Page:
Survey: Americans Worry About Getting Health Coverage, But Leading Democrat Optimistic Of TurnaroundReuters: A new survey published Wednesday suggests that "Americans are steadily losing confidence in their ability to get healthcare and pay for it, despite the passage of healthcare reform legislation."
"Thomson Reuters interviews more than 100,000 U.S. households annually via telephone surveys about healthcare behaviors, attitudes and utilization. This particular index is based in a subset of 3,000 people, representative of the nation as a whole, interviewed every month." The Consumer Healthcare Sentiment Index "found that confidence lost three percentage points from a baseline of 100 in December to 97 in March." The researchers say the health reform legislative process may have led to uncertainty among Americans. Additionally, "[i]n March, more people said they had lost or reduced their health insurance coverage in the past three months or that they expected to delay or cancel an elective surgical procedure" (Fox, 4/27).
The Hill: Meanwhile, House Majority Whip Rep. James Clyburn, D-S.C., "touted the [Democrats'] efforts to sell the healthcare law, predicting voters would see 'a big difference' from the opposition-dominated town halls of last summer (before the next election). Small business advocates joined Democrats at [their] caucus meeting. Clyburn appeared with a South Carolina radio host and an advocate with the Small Business Majority, a group that backed the healthcare bill. The congressman said Democrats would need to rely on allies to help educate the public, particularly because a large portion of the country will probably hear only criticism about the bill from lawmakers" who opposed it in Congress (Berman, 4/27).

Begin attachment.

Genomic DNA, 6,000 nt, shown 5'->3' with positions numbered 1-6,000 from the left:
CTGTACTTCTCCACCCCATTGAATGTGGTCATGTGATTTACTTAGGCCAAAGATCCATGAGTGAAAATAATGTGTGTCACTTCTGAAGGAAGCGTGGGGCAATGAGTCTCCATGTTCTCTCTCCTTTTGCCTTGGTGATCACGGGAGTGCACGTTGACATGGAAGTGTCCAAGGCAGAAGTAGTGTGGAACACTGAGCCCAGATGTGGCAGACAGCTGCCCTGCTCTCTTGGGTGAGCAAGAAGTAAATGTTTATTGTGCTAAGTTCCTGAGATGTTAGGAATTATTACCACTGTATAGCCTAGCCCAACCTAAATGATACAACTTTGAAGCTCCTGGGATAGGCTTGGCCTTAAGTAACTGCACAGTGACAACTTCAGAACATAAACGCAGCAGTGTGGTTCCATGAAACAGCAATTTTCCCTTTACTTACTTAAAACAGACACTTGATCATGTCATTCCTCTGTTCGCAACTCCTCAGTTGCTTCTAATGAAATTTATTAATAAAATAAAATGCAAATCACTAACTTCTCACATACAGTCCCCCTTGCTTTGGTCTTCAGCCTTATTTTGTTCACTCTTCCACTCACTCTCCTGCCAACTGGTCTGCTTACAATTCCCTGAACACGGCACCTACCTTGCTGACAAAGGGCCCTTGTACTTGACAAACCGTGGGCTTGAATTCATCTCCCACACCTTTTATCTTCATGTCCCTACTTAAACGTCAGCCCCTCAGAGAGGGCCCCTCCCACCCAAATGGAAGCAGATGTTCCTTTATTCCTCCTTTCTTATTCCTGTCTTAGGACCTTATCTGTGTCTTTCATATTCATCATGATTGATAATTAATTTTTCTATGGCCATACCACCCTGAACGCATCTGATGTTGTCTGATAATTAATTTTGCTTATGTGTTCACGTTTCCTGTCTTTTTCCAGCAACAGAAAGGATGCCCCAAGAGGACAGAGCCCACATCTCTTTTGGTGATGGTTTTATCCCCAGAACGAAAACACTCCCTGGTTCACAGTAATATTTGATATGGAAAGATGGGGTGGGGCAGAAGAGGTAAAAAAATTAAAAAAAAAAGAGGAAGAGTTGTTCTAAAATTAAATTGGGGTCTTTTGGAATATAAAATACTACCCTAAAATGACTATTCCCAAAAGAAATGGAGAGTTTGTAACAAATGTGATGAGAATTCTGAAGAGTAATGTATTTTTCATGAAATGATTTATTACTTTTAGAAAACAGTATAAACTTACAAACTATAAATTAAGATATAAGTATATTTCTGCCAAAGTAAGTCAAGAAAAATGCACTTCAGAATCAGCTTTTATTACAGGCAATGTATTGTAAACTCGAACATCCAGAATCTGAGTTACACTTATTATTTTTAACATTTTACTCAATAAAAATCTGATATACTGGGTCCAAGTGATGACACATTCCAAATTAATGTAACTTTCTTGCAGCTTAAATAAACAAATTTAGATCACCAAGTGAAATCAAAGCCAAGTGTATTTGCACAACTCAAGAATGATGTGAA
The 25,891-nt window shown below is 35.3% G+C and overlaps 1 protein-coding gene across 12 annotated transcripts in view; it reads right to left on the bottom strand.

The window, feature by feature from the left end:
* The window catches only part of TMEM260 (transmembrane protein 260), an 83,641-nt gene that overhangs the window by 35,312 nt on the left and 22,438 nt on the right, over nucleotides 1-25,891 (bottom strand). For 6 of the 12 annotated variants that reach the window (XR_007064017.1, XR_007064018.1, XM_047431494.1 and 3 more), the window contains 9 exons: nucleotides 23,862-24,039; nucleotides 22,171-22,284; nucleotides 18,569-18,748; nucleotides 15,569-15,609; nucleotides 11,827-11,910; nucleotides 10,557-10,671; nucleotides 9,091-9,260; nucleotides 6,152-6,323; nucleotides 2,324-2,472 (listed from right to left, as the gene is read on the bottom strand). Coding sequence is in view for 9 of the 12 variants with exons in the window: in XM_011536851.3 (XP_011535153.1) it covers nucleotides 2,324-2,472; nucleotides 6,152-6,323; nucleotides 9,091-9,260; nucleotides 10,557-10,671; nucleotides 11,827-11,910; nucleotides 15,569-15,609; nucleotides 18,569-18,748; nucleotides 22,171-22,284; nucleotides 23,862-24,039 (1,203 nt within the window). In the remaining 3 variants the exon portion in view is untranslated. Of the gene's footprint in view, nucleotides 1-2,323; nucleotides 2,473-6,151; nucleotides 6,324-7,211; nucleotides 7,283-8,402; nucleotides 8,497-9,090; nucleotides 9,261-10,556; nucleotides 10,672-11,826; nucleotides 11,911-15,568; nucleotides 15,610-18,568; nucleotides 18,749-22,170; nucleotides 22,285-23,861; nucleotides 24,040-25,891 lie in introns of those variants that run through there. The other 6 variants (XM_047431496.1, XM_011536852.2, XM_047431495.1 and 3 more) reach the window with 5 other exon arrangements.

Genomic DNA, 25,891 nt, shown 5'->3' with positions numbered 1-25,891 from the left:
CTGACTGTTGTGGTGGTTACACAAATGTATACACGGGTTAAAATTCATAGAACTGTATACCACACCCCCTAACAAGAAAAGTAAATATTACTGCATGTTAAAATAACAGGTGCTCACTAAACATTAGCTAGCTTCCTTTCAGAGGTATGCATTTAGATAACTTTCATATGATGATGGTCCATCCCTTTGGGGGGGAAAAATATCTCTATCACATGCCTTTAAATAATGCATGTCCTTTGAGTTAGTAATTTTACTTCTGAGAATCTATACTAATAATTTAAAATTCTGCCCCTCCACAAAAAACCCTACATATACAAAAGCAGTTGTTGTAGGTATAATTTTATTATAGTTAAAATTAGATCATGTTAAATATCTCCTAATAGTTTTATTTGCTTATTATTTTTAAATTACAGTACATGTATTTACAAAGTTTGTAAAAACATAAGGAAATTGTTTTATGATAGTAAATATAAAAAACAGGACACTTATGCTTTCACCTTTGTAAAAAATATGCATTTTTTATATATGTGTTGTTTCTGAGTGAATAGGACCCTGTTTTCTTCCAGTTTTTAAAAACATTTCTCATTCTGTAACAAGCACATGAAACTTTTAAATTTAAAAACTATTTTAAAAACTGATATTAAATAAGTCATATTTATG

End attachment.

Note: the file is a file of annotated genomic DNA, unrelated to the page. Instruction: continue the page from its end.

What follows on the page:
Politico: In one particular congressional race, "Health and pharmaceutical executives are throwing thousands of dollars to the Republicans challenging Indiana Rep. Dan Burton in next week's House primary, deepening the longtime industry critic's woes as he battles to capture his party's nomination." Burton, a 14-term incumbent, has "antagonized health care and drug companies by advocating for alternative medicine and insisting that there is a connection between vaccines and childhood autism." Eli Lilly, WellPoint and Anthem Blue Cross have given money to Burton's challengers (Isenstadt, 4/27). This is part of the KHN Morning Briefing, a summary of health policy coverage from major news organizations. Sign up for an email subscription.